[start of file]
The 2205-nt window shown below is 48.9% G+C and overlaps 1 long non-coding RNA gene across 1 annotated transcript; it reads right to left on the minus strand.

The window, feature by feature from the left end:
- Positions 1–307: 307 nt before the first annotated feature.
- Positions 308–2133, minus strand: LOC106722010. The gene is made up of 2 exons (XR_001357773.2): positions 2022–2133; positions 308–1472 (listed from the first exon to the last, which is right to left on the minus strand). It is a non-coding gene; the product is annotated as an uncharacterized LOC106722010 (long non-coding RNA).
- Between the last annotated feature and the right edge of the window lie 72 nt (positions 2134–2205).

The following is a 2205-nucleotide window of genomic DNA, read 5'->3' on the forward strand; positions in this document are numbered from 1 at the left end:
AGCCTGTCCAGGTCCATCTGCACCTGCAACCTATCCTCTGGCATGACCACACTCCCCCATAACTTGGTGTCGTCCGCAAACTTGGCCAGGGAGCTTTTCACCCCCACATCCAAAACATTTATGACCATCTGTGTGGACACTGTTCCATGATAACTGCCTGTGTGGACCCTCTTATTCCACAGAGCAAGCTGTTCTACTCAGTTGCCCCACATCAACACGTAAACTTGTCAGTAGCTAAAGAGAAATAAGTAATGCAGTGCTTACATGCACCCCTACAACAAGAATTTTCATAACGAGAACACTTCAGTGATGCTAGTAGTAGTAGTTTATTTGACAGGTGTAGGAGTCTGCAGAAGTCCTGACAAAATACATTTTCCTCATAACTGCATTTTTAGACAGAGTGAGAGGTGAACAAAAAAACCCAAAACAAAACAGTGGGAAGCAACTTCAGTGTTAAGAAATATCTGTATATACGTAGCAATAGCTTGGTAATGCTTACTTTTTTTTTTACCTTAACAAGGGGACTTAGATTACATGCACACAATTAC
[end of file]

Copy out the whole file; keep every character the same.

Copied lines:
The 2205-nt window shown below is 48.9% G+C and overlaps 1 long non-coding RNA gene across 1 annotated transcript; it reads right to left on the minus strand.

The window, feature by feature from the left end:
- Positions 1–307: 307 nt before the first annotated feature.
- Positions 308–2133, minus strand: LOC106722010. The gene is made up of 2 exons (XR_001357773.2): positions 2022–2133; positions 308–1472 (listed from the first exon to the last, which is right to left on the minus strand). It is a non-coding gene; the product is annotated as an uncharacterized LOC106722010 (long non-coding RNA).
- Between the last annotated feature and the right edge of the window lie 72 nt (positions 2134–2205).

The following is a 2205-nucleotide window of genomic DNA, read 5'->3' on the forward strand; positions in this document are numbered from 1 at the left end:
AGCCTGTCCAGGTCCATCTGCACCTGCAACCTATCCTCTGGCATGACCACACTCCCCCATAACTTGGTGTCGTCCGCAAACTTGGCCAGGGAGCTTTTCACCCCCACATCCAAAACATTTATGACCATCTGTGTGGACACTGTTCCATGATAACTGCCTGTGTGGACCCTCTTATTCCACAGAGCAAGCTGTTCTACTCAGTTGCCCCACATCAACACGTAAACTTGTCAGTAGCTAAAGAGAAATAAGTAATGCAGTGCTTACATGCACCCCTACAACAAGAATTTTCATAACGAGAACACTTCAGTGATGCTAGTAGTAGTAGTTTATTTGACAGGTGTAGGAGTCTGCAGAAGTCCTGACAAAATACATTTTCCTCATAACTGCATTTTTAGACAGAGTGAGAGGTGAACAAAAAAACCCAAAACAAAACAGTGGGAAGCAACTTCAGTGTTAAGAAATATCTGTATATACGTAGCAATAGCTTGGTAATGCTTACTTTTTTTTTTACCTTAACAAGGGGACTTAGATTACATGCACACAATTAC